By Darlene Nguyen
The issues involving excessive take of wolves began well before Oregon was an established state. Gray wolves were killed in mass amounts to protect the livestock of landowners. During this time, the biggest threat to the species were lethal human interactions, such as hunting. Oregon had established a wolf bounty in 1843 to address this conflict (“Wolves Come Home to Oregon”), which led to the absence of wolves in Oregon for more than fifty years (Columnist). Slowly, wolves were reintroduced back into Oregon due to migrating wolves from Idaho.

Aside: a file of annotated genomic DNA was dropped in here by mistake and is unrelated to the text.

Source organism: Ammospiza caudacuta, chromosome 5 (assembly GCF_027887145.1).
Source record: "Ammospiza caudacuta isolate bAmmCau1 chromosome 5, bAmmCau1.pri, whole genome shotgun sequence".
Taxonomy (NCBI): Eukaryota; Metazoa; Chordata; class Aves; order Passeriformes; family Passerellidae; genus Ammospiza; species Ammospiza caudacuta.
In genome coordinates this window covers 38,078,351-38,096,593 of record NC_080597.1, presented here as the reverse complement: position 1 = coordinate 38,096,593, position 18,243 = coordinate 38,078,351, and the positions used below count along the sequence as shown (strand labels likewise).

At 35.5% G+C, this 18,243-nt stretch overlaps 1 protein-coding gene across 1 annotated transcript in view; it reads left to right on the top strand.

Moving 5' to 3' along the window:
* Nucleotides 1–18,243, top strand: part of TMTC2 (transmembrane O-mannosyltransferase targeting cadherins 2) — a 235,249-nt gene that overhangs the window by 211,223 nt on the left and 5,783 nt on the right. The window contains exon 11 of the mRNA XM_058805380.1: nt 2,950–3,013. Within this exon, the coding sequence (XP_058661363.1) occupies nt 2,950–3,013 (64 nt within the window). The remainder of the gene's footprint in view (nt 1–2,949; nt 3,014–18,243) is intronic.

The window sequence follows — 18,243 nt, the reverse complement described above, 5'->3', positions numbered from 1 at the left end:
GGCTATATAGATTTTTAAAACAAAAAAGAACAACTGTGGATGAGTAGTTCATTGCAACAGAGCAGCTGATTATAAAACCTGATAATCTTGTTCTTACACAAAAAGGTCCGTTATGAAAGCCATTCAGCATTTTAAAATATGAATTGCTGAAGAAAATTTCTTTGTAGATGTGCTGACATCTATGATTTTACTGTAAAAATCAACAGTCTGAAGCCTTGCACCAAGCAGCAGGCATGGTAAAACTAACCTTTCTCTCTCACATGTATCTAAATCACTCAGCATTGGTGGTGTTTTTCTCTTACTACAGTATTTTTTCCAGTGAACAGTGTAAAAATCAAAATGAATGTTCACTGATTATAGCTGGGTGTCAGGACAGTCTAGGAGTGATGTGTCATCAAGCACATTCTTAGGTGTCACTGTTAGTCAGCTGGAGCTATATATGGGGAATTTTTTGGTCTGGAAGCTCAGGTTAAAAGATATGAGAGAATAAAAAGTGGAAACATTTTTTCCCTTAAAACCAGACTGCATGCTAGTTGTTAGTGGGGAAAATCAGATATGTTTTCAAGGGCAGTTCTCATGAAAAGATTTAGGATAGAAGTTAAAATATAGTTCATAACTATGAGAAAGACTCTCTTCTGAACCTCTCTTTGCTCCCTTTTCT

However, it seems as though their main threats remain to be from human interactions. Even during a time where reported wolf sightings were low, there were still reported wolf deaths due to either vehicular death or unlawful shootings. To no surprise, as wolves were reintroduced to Oregon, there were incidents of predation on livestock, and the state solved this problem by killing the wolves. Unfortunately, the interests of the livestock industry are often put above the conservation of wolves because Oregon continues to issue kill permits per request (Columnist). To summarize, the gray wolves’ contemporary threats include traffic, legal and illegal shootings, and state-executed shootings in response to livestock predation.